Scientists have completed a major effort to map the regulatory landscape of the mouse genome at a single-cell resolution.
The team applied a special assay that they had previously developed to profile a genomic feature called chromatin accessibility.
The researchers were interested in how the DNA winding, wrapping and packaging into what is termed chromatin influences what genetic information is made available to be acted upon in each individual cell. The DNA is like beads on a string. Spaces form where the molecular "beads" are moved so that proteins can access and "read" the genetic information. That state is chromatin accessibility.
In the study, almost a hundred thousand individual cells from 13 adult male mouse tissues were assayed. The tissues were: bone marrow, large intestine, heart, kidney, liver, lung, small intestine, spleen, testes, thymus, the whole brain and the cerebellum and prefrontal cortex of the brain.
The scientists observed 85 distinct chromatin accessibility patterns, and could assign most of these to specific cell types. They also cataloged more than four hundred thousand potential regulatory elements. In general, the researchers were able to identify clusters of cells with similar chromatin landscapes, and then examine this cluster to pick out diverse cell types.
They said that the quality of their data was variable, largely depending on tissue type. The data were of lowest quality in sperm progenitor cells in the testes, because DNA is packaged differently in these reproductive cells.
The data gleaned in this atlas could advance the understanding of developmental pathways and the formation of cell lineages. For instance researchers can use this resource to understand how chromatin accessibility changes as immature blood-forming cells turn into mature blood cells with specific roles.
This single-cell atlas of chromatin accessibility, the researchers say, is part of an ongoing effort among labs around the world to compile a comprehensive atlas of cell types for humans, mice and other species. The Shendure, Trapnell and collaborating labs have generated related atlases for developing worms and flies.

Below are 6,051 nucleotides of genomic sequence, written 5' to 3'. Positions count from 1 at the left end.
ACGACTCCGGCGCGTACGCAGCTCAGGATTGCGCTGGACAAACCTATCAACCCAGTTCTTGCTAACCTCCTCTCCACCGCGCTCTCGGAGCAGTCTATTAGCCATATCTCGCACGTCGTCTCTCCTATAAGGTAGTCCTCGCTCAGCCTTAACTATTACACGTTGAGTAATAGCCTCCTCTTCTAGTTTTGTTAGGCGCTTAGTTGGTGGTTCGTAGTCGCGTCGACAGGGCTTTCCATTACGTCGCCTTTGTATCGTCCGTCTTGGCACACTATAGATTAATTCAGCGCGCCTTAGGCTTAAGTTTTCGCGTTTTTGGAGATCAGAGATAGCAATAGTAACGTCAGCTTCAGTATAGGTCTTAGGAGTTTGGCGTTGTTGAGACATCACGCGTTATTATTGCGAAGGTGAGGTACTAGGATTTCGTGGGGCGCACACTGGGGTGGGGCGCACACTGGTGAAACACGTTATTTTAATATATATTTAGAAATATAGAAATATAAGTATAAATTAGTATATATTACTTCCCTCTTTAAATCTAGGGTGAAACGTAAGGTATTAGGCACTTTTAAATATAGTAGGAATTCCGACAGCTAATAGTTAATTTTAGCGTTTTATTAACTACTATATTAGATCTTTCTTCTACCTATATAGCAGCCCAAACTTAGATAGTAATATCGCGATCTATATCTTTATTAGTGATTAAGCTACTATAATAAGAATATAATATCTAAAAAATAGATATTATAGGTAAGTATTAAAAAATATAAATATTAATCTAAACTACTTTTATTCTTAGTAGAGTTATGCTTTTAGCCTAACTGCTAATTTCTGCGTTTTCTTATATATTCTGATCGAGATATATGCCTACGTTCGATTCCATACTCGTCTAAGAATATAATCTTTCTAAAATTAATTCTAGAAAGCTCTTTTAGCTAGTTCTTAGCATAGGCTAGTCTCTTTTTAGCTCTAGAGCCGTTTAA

The methods and findings are published Aug. 2 in the journal Cell.
The senior authors on the study were Cole Trapnell and Jay Shendure, both faculty in the Department of Genome Sciences at the University of Washington School of Medicine, and members of the Paul G. Allen Discovery Center for Cell Lineage Tracing and the Brotman Baty Institute for Precision Medicine in Seattle. Shendure is also a Howard Hughes Medical Institute investigator.
Darren A. Cusanovich, a former postdoctoral fellow, and Andrew J. Hill, a graduate student, both working in Shendure's lab, headed the study. Cusanovich and his colleagues developed the single-cell combinatorial indexing assay protocols critical to this research.
"This single-cell technology measures how the genome is organized in individual cells and how genes are regulated, " said Cusanovich, now an assistant professor at the University of Arizona. Other genetic studies, Hill noted, have shown that most genetic variants underlying common diseases fall into the non-coding regions of the genome, where the management of gene activity originates.
"These signals," Shendure said, "sometimes seem to be in the middle of nowhere. Scientists have lacked the tools to figure out what genes they are regulating. These data help us to understand the regulatory rules in different cell types."